Support from Semper Fi Fund allows Marine double amputee to stay active, honor family legacy of service

Support from Semper Fi & America’s Fund allows Marine double amputees to stay active, honor family legacy of service

WRAL | November 8, 2021 | Link to Article

Marine combat veteran Mike Frazier spends a lot of time in what he calls his “man cave” at his Pittsboro home. There he keeps his collection of military memorabilia, which includes a framed picture that tells the story of his family’s legacy of military service. It features four military portraits in a frame. “My dad’s dad, my mom’s dad and this is my dad and this is me,” he said.The family legacy of service goes back to the Civil War. Frazier prominently displays a special memento that belonged to one of his family’s military heroes – a sword and scabbard carried by Lt. Henry Frazier as he fought with the Union army in the Civil War.Frazier’s own legacy of service includes a Purple Heart. He served three tours of duty in Iraq and one in Afghanistan.That’s where his life changed forever. “[I was] just on a foot patrol, a presence patrol, and I was just the lucky one who stepped on it,” said Frazier, referring to a planted bomb, also know as an IED or “improvised explosive device.”That IED took both of his lower legs but not his life.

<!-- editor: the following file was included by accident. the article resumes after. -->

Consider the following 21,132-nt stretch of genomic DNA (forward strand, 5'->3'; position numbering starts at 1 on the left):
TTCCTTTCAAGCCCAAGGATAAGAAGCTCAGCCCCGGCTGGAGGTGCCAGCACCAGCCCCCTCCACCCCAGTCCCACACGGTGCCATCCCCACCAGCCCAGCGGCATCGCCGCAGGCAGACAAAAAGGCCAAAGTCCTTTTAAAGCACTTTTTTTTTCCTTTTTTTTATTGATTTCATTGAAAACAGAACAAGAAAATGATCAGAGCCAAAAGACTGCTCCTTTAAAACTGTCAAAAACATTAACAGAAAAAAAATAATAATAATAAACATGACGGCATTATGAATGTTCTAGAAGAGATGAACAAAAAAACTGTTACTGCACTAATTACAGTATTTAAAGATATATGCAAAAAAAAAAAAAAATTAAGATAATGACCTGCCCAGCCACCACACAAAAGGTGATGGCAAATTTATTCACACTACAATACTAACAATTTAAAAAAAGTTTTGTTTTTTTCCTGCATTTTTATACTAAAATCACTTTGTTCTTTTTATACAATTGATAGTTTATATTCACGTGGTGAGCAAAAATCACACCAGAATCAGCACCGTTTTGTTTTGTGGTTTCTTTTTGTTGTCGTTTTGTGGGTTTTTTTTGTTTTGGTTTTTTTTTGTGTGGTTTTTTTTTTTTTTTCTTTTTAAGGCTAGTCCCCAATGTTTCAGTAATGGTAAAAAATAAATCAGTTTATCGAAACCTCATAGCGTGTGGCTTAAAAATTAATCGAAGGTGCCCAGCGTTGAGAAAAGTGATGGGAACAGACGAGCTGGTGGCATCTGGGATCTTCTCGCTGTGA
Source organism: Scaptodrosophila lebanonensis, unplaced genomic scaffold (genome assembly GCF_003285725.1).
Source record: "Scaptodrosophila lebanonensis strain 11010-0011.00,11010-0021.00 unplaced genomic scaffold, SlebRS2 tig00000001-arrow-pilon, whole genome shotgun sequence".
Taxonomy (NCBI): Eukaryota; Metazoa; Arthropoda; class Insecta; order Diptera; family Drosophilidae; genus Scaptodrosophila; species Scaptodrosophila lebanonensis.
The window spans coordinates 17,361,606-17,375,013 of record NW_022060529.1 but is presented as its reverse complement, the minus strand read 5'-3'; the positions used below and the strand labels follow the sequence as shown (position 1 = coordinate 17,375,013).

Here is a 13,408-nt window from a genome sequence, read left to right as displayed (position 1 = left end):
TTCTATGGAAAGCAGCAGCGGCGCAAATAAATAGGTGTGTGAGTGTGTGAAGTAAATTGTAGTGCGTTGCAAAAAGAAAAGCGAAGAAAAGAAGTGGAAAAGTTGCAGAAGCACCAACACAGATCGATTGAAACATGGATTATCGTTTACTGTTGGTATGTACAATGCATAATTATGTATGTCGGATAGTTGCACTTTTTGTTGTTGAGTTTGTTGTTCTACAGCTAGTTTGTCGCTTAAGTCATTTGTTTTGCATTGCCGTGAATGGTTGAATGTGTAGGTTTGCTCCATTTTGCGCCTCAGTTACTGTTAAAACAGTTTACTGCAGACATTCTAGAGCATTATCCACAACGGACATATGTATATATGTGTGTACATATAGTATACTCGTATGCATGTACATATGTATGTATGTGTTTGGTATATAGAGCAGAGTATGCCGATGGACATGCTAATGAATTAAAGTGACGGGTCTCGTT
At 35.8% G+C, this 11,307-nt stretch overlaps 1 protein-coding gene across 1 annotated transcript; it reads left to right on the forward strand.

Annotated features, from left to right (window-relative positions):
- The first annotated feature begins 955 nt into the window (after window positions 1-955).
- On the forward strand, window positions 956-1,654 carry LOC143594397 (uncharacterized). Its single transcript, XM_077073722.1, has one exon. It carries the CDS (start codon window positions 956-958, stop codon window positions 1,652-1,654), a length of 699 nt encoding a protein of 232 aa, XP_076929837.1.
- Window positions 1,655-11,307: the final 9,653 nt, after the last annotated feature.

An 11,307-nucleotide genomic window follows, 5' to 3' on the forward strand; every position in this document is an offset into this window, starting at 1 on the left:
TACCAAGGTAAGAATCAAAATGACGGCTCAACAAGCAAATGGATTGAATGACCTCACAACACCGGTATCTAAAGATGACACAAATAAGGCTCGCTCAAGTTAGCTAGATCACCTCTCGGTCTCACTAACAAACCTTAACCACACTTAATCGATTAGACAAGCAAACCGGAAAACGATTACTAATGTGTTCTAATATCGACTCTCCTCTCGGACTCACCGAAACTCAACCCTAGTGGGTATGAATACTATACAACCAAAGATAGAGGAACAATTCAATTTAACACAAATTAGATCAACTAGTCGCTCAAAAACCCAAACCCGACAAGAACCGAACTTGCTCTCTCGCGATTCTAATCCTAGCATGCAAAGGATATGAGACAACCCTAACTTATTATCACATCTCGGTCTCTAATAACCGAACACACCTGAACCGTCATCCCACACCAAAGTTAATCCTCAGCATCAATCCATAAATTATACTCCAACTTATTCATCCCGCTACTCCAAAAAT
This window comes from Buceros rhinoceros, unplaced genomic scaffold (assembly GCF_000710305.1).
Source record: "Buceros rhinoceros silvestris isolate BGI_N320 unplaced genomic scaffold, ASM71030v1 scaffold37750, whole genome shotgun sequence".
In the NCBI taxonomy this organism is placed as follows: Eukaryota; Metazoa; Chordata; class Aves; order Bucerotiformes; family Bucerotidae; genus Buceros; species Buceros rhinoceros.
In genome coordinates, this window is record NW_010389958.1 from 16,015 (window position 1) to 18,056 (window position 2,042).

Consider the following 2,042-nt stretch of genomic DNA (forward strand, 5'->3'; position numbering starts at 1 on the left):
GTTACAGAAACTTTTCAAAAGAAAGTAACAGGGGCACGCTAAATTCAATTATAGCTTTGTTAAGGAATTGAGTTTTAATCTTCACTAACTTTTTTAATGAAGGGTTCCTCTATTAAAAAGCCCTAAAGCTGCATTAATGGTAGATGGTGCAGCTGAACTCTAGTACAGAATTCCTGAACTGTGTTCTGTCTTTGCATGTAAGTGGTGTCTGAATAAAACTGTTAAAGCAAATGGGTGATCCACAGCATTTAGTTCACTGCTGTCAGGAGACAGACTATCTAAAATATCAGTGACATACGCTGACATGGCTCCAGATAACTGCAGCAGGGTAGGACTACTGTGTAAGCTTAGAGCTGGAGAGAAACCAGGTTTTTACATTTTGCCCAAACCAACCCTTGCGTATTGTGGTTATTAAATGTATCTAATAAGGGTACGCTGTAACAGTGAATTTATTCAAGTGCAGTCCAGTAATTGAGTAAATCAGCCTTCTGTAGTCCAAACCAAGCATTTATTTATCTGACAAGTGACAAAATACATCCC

“There’s one I’m super proud of. It’s called Race Across America,” said Frazier, holding up the one that required the most physical endurance.He’s also a blue belt in Jiu Jitsu.”(It’s) a form of therapy,” he said. “I come out here and try to go at it every single day.”The gym equipment he uses, a special van and accessibility improvements, including an expanded backyard patio came through financial assistance from the Semper Fi & America’s Fund.Through Dec. 31, the Bob and Renee Parsons Foundation is matching donations, up to $10 million, to so that the Semper Fi and America’s Fund can benefit more veterans like Frazier.Frazier met his wife, Monica, at Walter Reed Hospital in Maryland soon after his injury. She was one of the nurses who provided care for him as he recovered. “She’s a fantastic mother and a great nurse. We have three beautiful kids together,” he said. Frazier has no regrets about putting his life at risk, even almost losing his life for his country. A large American flag in a hallway is signed with heartfelt messages from those he served with in the Middle East. It reminds him of the special honor it is to serve one’s country, “to follow along in the footsteps of my grandfathers and my dad to do something bigger than myself,” he said.